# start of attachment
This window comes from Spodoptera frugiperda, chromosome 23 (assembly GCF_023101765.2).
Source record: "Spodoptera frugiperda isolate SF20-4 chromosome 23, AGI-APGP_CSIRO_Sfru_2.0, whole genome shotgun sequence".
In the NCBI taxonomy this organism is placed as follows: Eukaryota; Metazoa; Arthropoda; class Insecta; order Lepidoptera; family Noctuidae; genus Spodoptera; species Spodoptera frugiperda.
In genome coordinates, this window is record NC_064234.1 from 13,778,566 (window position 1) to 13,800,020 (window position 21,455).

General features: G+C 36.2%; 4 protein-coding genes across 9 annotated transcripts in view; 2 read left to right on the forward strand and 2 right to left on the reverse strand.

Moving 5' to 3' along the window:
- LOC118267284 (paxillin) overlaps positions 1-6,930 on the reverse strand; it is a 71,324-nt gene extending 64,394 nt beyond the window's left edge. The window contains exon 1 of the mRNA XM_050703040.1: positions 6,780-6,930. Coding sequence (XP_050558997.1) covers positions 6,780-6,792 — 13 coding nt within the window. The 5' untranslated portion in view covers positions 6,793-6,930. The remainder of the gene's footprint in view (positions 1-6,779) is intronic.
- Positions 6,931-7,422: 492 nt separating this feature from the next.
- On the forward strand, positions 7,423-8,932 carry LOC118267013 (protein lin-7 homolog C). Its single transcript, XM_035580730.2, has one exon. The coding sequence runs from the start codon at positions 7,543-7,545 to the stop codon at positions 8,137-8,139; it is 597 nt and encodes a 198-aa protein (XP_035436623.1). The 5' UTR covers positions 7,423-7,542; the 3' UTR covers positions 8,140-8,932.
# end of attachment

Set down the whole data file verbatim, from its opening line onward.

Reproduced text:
This window comes from Spodoptera frugiperda, chromosome 23 (assembly GCF_023101765.2).
Source record: "Spodoptera frugiperda isolate SF20-4 chromosome 23, AGI-APGP_CSIRO_Sfru_2.0, whole genome shotgun sequence".
In the NCBI taxonomy this organism is placed as follows: Eukaryota; Metazoa; Arthropoda; class Insecta; order Lepidoptera; family Noctuidae; genus Spodoptera; species Spodoptera frugiperda.
In genome coordinates, this window is record NC_064234.1 from 13,778,566 (window position 1) to 13,800,020 (window position 21,455).

General features: G+C 36.2%; 4 protein-coding genes across 9 annotated transcripts in view; 2 read left to right on the forward strand and 2 right to left on the reverse strand.

Moving 5' to 3' along the window:
- LOC118267284 (paxillin) overlaps positions 1-6,930 on the reverse strand; it is a 71,324-nt gene extending 64,394 nt beyond the window's left edge. The window contains exon 1 of the mRNA XM_050703040.1: positions 6,780-6,930. Coding sequence (XP_050558997.1) covers positions 6,780-6,792 — 13 coding nt within the window. The 5' untranslated portion in view covers positions 6,793-6,930. The remainder of the gene's footprint in view (positions 1-6,779) is intronic.
- Positions 6,931-7,422: 492 nt separating this feature from the next.
- On the forward strand, positions 7,423-8,932 carry LOC118267013 (protein lin-7 homolog C). Its single transcript, XM_035580730.2, has one exon. The coding sequence runs from the start codon at positions 7,543-7,545 to the stop codon at positions 8,137-8,139; it is 597 nt and encodes a 198-aa protein (XP_035436623.1). The 5' UTR covers positions 7,423-7,542; the 3' UTR covers positions 8,140-8,932.